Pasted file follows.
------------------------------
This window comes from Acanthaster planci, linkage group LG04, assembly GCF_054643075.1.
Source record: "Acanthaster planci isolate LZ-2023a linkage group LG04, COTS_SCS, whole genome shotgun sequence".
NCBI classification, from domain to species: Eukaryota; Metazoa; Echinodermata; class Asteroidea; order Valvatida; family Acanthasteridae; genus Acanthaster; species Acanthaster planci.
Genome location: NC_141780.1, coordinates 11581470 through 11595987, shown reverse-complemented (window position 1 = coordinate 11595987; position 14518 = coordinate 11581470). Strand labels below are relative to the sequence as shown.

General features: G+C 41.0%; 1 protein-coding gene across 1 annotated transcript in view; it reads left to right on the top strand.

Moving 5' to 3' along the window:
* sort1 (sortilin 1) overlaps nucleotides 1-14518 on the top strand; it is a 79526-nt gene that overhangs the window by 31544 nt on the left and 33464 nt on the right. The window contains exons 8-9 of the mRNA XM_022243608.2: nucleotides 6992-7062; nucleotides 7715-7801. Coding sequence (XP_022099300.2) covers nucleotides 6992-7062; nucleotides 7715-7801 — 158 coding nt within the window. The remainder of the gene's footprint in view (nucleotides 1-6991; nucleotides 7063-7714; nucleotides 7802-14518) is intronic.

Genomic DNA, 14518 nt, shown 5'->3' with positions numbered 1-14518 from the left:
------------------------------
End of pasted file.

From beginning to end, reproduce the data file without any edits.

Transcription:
This window comes from Acanthaster planci, linkage group LG04, assembly GCF_054643075.1.
Source record: "Acanthaster planci isolate LZ-2023a linkage group LG04, COTS_SCS, whole genome shotgun sequence".
NCBI classification, from domain to species: Eukaryota; Metazoa; Echinodermata; class Asteroidea; order Valvatida; family Acanthasteridae; genus Acanthaster; species Acanthaster planci.
Genome location: NC_141780.1, coordinates 11581470 through 11595987, shown reverse-complemented (window position 1 = coordinate 11595987; position 14518 = coordinate 11581470). Strand labels below are relative to the sequence as shown.

General features: G+C 41.0%; 1 protein-coding gene across 1 annotated transcript in view; it reads left to right on the top strand.

Moving 5' to 3' along the window:
* sort1 (sortilin 1) overlaps nucleotides 1-14518 on the top strand; it is a 79526-nt gene that overhangs the window by 31544 nt on the left and 33464 nt on the right. The window contains exons 8-9 of the mRNA XM_022243608.2: nucleotides 6992-7062; nucleotides 7715-7801. Coding sequence (XP_022099300.2) covers nucleotides 6992-7062; nucleotides 7715-7801 — 158 coding nt within the window. The remainder of the gene's footprint in view (nucleotides 1-6991; nucleotides 7063-7714; nucleotides 7802-14518) is intronic.

Genomic DNA, 14518 nt, shown 5'->3' with positions numbered 1-14518 from the left: